Every major city and city center has a ZTL which basically means no unauthorized cars allowed. When you cross the ZTL lines, a camera records it and automatically issues a ticket if an update doesn’t hit their database from some parking lot, etc inside the ZTL that authorized you to be there. Google Maps does not respect the ZTLs and it will guide you straight through the Center of pedestrian streets and thousand year old bridges. Not that I’d know by experience… 🙂

Milk– Italians don’t drink milk, so unless you get some steamed milk for coffee, it will be hard to find. We had to go to the grocery store and buy a box of shelf-stable milk a couple times because no place sells it along the highway, at a restaurant, etc.

Protein/Breakfast – Italian breakfast is basically some juice and a small pastry or croissant with a shot of espresso. But not like a flaky French croissant, like a doughy version coated in a sugary sweet glaze. 

Water pressure– it is now my deduction that water pressure in all of Europe is terrible. Expect at maximum the feel of a garden hose held over your head…and more than likely, a watering can for plants. We did stay one place in the middle of nowhere on a well that must have had a pump because that was the best shower so had in years. Haha 

Heat/AC- there is no such thing as central air in Europe either, it appears. There are radiators for heat and fans, window or wall units for AC. All in all, it’s not bad because most places are small enough but it’s a definite change compared to our “set the thermostat and forget it” normal.

Washer/dryer– again, pretty sure a good washer and dryer doesn’t exist in Europe. Most places will have a washing machine but they line dry. Or the worst- a combo washing machine/dryer all in one machine that does neither one well. Two vacations in a row I’ve had to leave with soaking wet clothes because the dryer doesn’t actually dry like it should. 

Driving is free for all– basically everywhere but the worst around Naples. Angry and aggressive drivers everywhere… Like I said in the blog- Naples didn’t even bother turning on their stop lights…so that should give you some insight. That being said, I didn’t see a single wreck the entire trip so I will say that obviously they are less distracted and less terrible drivers than we are in the US.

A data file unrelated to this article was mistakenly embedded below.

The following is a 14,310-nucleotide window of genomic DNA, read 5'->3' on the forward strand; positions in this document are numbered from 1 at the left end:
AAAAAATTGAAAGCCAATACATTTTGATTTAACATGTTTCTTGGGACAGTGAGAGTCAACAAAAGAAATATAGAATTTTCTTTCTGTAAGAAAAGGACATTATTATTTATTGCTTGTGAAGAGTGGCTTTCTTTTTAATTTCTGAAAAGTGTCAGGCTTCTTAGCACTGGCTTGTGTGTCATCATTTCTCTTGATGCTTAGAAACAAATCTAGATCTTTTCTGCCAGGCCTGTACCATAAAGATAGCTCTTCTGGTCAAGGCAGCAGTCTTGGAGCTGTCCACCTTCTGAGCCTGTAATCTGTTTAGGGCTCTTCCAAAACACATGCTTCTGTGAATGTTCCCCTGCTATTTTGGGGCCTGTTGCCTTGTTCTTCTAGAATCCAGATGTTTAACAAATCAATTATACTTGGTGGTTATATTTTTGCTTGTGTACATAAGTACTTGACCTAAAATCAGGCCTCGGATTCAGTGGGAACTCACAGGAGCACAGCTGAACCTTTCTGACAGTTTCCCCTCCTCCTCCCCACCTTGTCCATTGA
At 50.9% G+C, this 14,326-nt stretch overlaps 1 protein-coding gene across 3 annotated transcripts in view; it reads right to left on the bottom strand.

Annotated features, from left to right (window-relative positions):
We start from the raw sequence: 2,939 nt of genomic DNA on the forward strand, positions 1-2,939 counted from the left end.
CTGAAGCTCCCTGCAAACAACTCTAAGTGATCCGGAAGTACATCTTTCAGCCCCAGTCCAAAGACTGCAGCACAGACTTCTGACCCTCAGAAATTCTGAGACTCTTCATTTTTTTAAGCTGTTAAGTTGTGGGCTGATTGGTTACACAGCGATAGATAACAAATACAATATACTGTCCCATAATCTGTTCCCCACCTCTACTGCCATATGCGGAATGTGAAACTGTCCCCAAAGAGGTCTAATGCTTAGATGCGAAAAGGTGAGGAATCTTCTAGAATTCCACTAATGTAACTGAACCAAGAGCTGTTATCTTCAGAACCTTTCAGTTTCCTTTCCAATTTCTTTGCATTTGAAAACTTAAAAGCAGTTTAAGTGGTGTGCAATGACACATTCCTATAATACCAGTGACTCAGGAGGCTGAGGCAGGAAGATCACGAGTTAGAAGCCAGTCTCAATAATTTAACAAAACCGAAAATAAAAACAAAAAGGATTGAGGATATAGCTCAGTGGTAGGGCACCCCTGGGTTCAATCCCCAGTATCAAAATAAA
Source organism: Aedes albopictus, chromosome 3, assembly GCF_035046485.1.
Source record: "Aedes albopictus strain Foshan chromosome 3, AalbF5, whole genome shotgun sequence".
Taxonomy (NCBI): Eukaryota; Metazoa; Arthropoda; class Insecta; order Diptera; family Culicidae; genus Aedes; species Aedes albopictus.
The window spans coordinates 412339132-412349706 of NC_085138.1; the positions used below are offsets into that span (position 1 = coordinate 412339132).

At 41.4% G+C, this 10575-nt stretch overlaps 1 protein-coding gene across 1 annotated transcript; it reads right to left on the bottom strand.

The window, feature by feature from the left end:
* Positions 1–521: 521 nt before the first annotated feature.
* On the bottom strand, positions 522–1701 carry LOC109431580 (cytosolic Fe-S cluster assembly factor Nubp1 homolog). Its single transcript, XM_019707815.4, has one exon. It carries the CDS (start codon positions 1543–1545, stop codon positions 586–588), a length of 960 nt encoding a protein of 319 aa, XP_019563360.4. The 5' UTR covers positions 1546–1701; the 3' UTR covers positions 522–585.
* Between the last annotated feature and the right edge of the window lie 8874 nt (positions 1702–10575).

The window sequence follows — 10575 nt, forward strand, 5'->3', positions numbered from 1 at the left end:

Skip the line tickets– don’t listen to me if you are travelling in Summer, because my only experience is off-season…but I did not need advance tickets to anything our entire trip. In fact, I caused myself more grief trying to pick up advance tickets that I paid a lot more for than if we would have just walked in. Especially in the Vatican. But also around Rome and Florence. So, take it for what it’s worth. I was scared that we would waste precious vacation hours waiting in line to get in to museums but there wasn’t a line for anything. 

So all in all we had a fantastic trip… It was amazing to see the history and the museums and the ruins, experience a new culture and eat some great Italian food….but I think we were both ready to return to the US for a lot of our conveniences here. So, basically- if you have the opportunity- GO! But if you don’t…don’t feel like you’re missing a life changing experience. 🙂

Travel, to me is like tattoos to most people…once they get one, they need to keep getting more. So I’ve already purchased tickets for September for what may be our next adventure: Sweden!

I have a friend, Marie, from high school that was an exchange student in Indiana that lives outside of Stockholm and I am way overdue for going to visit her and her lovely family and see their beautiful country house 🙂 so we are going to remedy that!

(Hey, Norwegian Air had round trip tickets for $400 a person on Cyber Monday-I couldn’t pass it up. Don’t judge me.)

We may still find the time off to do an early summer trip, but as of now my May and June is up in the air…

Thanks for following along with our gypsy caravan. I wish I could make a career out of travelling and blogging- wouldn’t that be way to earn a living! I’ll update soon when there’s another trip on the horizon.